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Indoor plants denied the ability to clean the air

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Jiya Saini
Jiya Saini is a Journalist and Writer at Revyuh.com. She has been working with us since January 2018. After studying at Jamia Millia University, she is fascinated by smart lifestyle and smart living. She covers technology, games, sports and smart living, as well as good experience in press relations. She is also a freelance trainer for macOS and iOS, and In the past, she has worked with various online news magazines in India and Singapore. Email: jiya (at) revyuh (dot) com

Bryan Cummings and Michael Waring from Drexel University have assessed the true ability of air purification by indoor plants. To do this, they summarized the data on 12 articles and translated them into the same dimension. It turned out that it takes 10 to 1000 plants per square meter to achieve a cleaning rate comparable to natural ventilation.

When we hear the words “air pollution,” we usually imagine smog, cars or factories. But people who are constantly indoors – and this is a large part of the population of developed countries – also experience the effects of polluted air. In some cases, they may develop even a characteristic condition – stagnant air syndrome – it is pain and nausea for no apparent reason.

The indoor air is polluted from the inside: construction and finishing materials, air fresheners and cooking are to blame, among other things. They all release volatile organic compounds into the air that can be toxic and can also enter into the chemical with reactions to the formation of even more toxic products.

To maintain the freshness of the air, ventilation is traditionally used, but at the same time, the room gets air from the street, which also needs to be cleaned. In addition, it has to be air-conditioned to level the temperature, which takes a lot of energy. It would be much more profitable to clean the air from the inside out. That’s why indoor plants have become so popular – it is considered that they clean the air well.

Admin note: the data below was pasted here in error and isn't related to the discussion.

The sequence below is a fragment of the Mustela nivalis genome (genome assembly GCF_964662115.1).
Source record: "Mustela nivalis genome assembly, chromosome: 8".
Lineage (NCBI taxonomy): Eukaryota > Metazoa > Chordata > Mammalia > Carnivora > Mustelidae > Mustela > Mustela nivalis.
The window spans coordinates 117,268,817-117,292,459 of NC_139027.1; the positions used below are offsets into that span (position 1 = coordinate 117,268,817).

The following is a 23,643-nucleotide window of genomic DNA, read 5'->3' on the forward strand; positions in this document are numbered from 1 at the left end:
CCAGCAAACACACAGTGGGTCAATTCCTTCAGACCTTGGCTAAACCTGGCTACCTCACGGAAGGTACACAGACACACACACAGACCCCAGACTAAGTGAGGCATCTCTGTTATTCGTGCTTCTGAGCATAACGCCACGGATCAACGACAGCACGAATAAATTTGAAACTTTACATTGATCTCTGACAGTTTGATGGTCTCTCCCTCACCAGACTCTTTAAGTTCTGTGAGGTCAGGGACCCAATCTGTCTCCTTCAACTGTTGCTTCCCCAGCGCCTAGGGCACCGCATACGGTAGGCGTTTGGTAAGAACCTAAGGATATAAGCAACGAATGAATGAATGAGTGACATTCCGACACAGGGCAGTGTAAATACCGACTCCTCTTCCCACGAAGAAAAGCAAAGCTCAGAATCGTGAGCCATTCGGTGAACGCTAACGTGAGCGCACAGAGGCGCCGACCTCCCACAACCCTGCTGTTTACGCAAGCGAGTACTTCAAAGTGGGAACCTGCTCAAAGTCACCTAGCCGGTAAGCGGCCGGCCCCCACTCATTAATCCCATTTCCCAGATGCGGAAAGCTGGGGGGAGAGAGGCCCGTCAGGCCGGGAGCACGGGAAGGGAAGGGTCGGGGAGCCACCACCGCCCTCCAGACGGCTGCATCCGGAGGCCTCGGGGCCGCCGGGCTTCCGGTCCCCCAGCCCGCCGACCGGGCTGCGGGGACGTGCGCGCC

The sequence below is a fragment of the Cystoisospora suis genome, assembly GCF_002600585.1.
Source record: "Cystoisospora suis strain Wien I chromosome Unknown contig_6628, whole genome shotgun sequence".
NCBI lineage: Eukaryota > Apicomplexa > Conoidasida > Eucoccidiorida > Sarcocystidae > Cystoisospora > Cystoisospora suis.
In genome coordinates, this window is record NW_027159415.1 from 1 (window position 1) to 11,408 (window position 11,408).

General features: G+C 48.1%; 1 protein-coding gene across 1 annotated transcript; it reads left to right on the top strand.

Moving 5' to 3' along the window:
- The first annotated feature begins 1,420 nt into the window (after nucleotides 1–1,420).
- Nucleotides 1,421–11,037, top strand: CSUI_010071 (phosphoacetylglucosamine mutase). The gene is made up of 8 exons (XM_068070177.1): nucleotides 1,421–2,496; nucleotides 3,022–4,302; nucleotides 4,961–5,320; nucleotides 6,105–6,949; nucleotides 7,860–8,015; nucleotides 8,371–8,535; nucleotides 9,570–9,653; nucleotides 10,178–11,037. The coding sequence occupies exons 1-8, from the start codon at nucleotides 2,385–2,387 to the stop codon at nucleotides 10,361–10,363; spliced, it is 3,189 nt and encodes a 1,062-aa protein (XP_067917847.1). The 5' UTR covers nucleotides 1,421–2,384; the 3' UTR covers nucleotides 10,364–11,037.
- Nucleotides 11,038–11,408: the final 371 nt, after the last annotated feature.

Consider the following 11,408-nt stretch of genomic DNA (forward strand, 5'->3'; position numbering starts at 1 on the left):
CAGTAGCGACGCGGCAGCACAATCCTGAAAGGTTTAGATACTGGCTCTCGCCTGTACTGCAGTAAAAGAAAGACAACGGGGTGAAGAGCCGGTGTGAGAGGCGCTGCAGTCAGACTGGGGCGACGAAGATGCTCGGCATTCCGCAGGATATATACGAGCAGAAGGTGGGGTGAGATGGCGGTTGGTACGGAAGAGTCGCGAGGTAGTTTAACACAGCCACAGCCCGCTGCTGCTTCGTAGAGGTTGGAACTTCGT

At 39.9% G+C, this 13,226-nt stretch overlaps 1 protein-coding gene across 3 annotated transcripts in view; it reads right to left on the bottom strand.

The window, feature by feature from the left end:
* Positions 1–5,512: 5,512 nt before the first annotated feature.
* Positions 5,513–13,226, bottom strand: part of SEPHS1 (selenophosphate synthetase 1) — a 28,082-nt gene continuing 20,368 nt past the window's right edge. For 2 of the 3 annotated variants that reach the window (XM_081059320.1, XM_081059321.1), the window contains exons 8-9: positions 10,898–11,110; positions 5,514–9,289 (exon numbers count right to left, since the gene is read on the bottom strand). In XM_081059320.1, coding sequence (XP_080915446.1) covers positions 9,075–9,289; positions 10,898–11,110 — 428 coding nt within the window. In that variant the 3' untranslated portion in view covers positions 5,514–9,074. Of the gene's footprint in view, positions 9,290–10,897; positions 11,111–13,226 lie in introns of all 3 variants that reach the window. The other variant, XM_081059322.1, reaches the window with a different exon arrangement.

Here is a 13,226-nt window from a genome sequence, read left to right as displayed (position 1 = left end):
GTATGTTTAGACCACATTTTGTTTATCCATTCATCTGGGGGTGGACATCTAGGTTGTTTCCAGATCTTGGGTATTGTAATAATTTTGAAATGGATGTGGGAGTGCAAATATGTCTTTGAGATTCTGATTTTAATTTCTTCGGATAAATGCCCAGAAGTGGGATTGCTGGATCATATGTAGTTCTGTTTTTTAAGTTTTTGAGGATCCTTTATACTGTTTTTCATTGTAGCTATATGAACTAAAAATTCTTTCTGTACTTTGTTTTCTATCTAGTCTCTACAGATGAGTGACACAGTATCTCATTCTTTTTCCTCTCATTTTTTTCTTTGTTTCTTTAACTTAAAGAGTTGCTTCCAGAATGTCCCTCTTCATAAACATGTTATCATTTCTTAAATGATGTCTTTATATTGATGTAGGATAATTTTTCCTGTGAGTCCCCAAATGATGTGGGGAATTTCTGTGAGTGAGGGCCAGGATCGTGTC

There have been many experiments that have assessed the ability of plants to absorb volatile organic matter, but the results of most of them are difficult to apply to a real situation. For example, often plants are placed in a small chamber, about a cubic meter in size, inject some volatile compound into it and measure the time for which it is reduced Concentration. In fact, such connections are usually many, and their flow is continuous. In addition, indoor air is usually exchanged in one way or another with the external environment, at a rate of about 0.75-1.2 cubic meters per hour.

Brian Cummings and Michael Waring have analyzed 12 papers on the topic over the past 27 years. In them, the researchers found 196 experimental results that they translated into a single parameter – the rate of clean air delivery rate (CADR) of the plant, cubic meters per hour.

CADR values, depending on the plant, the type of volatile substance and the design of the experiment, ranged from 0.0004 to 0.2 cubic meters per hour per plant. On average, it turned out to be 0.062 cubic meters per hour. For comparison, the authors cite CADR values for air purifiers – it is about 100 cubic meters per hour. Thus, depending on the type of plant, in order to achieve a level of cleaning comparable to the natural ventilation of the room, it will take 10 to 1000 plants per square meter.

Based on their calculations, the researchers concluded that cleaning the air with plants would have to be considered ineffective. More useful may be the so-called “bio walls” that literally drag through the air and pass it through the soil and root system of plants. However, scientists remind that plants themselves can also be sources of volatile compounds, which complicates the calculations of efficiency in such cases.

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